The question of the spatial impacts of the Information and Communication Technology (ICT) has animated the intellectual and policy debate for a long time. At the beginning of the 1990s the rise of the Internet brought a new surge of debate: it was argued that the Internet would free the economy from the constraints of geography (Cairncross, 1997) bringing about a more even economic landscape.  This contrasts sharply with the popular view of, for example, Silicon Valley, a congested area where world-class ICT and high-tech industries cluster together.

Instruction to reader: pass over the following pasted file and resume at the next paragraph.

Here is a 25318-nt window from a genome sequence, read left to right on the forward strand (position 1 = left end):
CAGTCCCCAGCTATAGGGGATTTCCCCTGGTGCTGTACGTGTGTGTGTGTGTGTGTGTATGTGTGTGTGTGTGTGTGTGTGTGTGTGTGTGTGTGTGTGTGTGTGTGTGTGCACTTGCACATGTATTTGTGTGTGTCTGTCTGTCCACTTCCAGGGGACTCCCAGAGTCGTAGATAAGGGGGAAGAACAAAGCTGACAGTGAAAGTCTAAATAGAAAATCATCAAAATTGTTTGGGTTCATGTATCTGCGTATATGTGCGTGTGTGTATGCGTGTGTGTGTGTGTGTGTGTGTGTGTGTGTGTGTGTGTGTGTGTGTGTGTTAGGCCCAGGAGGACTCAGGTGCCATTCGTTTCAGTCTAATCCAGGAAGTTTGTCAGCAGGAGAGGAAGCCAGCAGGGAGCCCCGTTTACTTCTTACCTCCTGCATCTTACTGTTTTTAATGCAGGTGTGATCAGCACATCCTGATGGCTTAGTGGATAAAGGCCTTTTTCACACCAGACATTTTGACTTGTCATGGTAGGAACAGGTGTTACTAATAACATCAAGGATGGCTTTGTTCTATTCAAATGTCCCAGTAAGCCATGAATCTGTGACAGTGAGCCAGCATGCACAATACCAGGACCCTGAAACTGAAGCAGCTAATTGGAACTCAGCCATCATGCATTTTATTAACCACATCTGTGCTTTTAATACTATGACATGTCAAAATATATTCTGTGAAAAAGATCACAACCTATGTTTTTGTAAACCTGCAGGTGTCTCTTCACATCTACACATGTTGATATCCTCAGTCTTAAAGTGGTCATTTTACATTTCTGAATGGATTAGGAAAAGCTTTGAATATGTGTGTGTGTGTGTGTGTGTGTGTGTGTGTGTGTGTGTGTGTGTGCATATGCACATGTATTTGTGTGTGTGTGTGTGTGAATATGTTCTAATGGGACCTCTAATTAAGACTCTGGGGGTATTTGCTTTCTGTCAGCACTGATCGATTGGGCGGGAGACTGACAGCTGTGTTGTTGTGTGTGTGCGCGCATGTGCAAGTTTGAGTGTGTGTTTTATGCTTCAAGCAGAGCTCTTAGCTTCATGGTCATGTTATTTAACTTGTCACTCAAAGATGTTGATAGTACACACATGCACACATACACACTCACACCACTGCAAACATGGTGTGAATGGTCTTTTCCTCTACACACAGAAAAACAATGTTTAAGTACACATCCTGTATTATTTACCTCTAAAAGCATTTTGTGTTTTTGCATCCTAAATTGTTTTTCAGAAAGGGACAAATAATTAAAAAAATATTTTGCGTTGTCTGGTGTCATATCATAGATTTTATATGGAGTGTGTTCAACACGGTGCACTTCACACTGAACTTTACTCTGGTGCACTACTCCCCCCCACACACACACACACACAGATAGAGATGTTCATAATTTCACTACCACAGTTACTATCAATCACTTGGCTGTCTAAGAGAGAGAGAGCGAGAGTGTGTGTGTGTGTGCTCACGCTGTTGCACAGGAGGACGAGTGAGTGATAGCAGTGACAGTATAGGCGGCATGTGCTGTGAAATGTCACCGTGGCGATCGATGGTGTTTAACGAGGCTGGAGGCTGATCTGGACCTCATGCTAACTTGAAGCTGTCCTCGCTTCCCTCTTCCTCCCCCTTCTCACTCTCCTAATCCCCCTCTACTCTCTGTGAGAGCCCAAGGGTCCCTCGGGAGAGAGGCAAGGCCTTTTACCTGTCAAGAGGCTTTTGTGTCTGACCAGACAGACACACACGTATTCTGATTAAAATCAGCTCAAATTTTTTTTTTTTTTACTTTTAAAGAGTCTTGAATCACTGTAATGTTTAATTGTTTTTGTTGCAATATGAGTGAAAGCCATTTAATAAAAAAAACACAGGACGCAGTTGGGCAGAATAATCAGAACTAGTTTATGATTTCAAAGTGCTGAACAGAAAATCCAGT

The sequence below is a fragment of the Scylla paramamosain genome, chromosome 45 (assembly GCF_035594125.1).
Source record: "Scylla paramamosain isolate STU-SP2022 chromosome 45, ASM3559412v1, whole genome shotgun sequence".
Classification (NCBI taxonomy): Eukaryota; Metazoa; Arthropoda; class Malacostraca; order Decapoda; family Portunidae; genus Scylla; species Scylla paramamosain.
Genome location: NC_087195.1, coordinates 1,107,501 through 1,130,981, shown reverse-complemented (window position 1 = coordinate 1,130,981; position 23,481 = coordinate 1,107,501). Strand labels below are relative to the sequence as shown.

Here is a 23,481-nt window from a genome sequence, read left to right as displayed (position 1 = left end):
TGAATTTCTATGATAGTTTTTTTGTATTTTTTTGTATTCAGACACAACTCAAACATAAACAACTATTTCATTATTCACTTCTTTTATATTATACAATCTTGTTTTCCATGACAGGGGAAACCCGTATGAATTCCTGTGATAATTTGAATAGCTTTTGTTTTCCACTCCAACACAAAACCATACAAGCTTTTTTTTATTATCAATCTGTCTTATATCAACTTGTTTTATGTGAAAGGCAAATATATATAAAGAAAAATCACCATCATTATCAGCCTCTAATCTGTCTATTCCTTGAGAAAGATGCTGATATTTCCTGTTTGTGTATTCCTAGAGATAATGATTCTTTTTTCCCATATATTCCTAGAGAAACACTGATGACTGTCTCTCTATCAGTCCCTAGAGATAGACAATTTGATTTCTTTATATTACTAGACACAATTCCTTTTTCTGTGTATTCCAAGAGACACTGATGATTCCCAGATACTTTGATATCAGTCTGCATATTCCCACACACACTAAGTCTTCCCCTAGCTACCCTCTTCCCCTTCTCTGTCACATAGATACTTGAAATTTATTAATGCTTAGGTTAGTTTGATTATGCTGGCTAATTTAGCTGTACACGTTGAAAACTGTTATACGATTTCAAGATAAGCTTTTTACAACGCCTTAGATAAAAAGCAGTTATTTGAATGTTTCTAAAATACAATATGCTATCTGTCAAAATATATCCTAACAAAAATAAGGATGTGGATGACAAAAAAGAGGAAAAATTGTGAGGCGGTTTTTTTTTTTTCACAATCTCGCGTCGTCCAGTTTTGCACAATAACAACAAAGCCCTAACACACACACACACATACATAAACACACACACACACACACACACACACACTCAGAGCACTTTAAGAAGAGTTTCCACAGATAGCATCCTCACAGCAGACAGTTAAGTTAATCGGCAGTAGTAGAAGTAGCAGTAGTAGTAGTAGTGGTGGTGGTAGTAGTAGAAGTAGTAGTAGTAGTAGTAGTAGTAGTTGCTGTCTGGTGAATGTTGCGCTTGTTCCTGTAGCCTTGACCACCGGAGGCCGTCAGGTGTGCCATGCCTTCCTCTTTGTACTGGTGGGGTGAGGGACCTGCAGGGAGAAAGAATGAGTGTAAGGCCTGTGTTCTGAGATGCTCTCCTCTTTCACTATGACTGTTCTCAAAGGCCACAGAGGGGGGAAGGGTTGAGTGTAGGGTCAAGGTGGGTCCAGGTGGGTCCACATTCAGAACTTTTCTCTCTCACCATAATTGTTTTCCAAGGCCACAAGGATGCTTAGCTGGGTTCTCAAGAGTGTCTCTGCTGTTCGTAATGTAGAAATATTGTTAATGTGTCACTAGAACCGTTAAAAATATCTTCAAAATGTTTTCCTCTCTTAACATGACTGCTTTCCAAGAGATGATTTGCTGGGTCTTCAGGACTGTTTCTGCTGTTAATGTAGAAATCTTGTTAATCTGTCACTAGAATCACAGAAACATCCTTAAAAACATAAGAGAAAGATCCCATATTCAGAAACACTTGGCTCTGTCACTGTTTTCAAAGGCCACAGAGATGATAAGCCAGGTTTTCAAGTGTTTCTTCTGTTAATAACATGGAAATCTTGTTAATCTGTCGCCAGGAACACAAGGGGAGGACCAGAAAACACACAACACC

In theory, geographical agglomeration of economic activities results as an equilibrium solution of a tension between centripetal and centrifugal forces.

The paper discusses how the use of ICT may alter the balance between centripetal and centrifugal forces and therefore the final equilibrium solution. It shows that, from a theoretical point of view, there are many counterbalancing effects and not unique answer. The question is therefore down to empirical research. Available empirical evidences are then reported and discussed. Finally, the implications for European policies are drawn.